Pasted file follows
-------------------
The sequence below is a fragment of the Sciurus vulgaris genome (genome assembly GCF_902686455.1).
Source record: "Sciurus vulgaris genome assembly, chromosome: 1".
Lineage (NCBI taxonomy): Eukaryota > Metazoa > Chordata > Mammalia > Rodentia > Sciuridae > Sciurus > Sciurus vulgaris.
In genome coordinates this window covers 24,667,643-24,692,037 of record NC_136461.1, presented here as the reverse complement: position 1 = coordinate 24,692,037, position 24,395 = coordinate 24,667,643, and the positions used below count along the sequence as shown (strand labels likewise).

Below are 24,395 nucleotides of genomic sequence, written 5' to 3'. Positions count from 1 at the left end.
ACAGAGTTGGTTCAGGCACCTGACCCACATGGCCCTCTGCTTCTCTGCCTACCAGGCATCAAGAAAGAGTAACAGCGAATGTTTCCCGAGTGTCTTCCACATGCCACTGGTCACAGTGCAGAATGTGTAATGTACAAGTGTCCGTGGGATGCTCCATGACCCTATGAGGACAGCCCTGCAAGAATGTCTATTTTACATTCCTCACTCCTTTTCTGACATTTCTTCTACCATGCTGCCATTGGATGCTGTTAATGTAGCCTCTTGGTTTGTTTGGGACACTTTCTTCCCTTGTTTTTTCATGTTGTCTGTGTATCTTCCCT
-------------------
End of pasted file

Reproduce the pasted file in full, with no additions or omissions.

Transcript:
The sequence below is a fragment of the Sciurus vulgaris genome (genome assembly GCF_902686455.1).
Source record: "Sciurus vulgaris genome assembly, chromosome: 1".
Lineage (NCBI taxonomy): Eukaryota > Metazoa > Chordata > Mammalia > Rodentia > Sciuridae > Sciurus > Sciurus vulgaris.
In genome coordinates this window covers 24,667,643-24,692,037 of record NC_136461.1, presented here as the reverse complement: position 1 = coordinate 24,692,037, position 24,395 = coordinate 24,667,643, and the positions used below count along the sequence as shown (strand labels likewise).

Below are 24,395 nucleotides of genomic sequence, written 5' to 3'. Positions count from 1 at the left end.
ACAGAGTTGGTTCAGGCACCTGACCCACATGGCCCTCTGCTTCTCTGCCTACCAGGCATCAAGAAAGAGTAACAGCGAATGTTTCCCGAGTGTCTTCCACATGCCACTGGTCACAGTGCAGAATGTGTAATGTACAAGTGTCCGTGGGATGCTCCATGACCCTATGAGGACAGCCCTGCAAGAATGTCTATTTTACATTCCTCACTCCTTTTCTGACATTTCTTCTACCATGCTGCCATTGGATGCTGTTAATGTAGCCTCTTGGTTTGTTTGGGACACTTTCTTCCCTTGTTTTTTCATGTTGTCTGTGTATCTTCCCT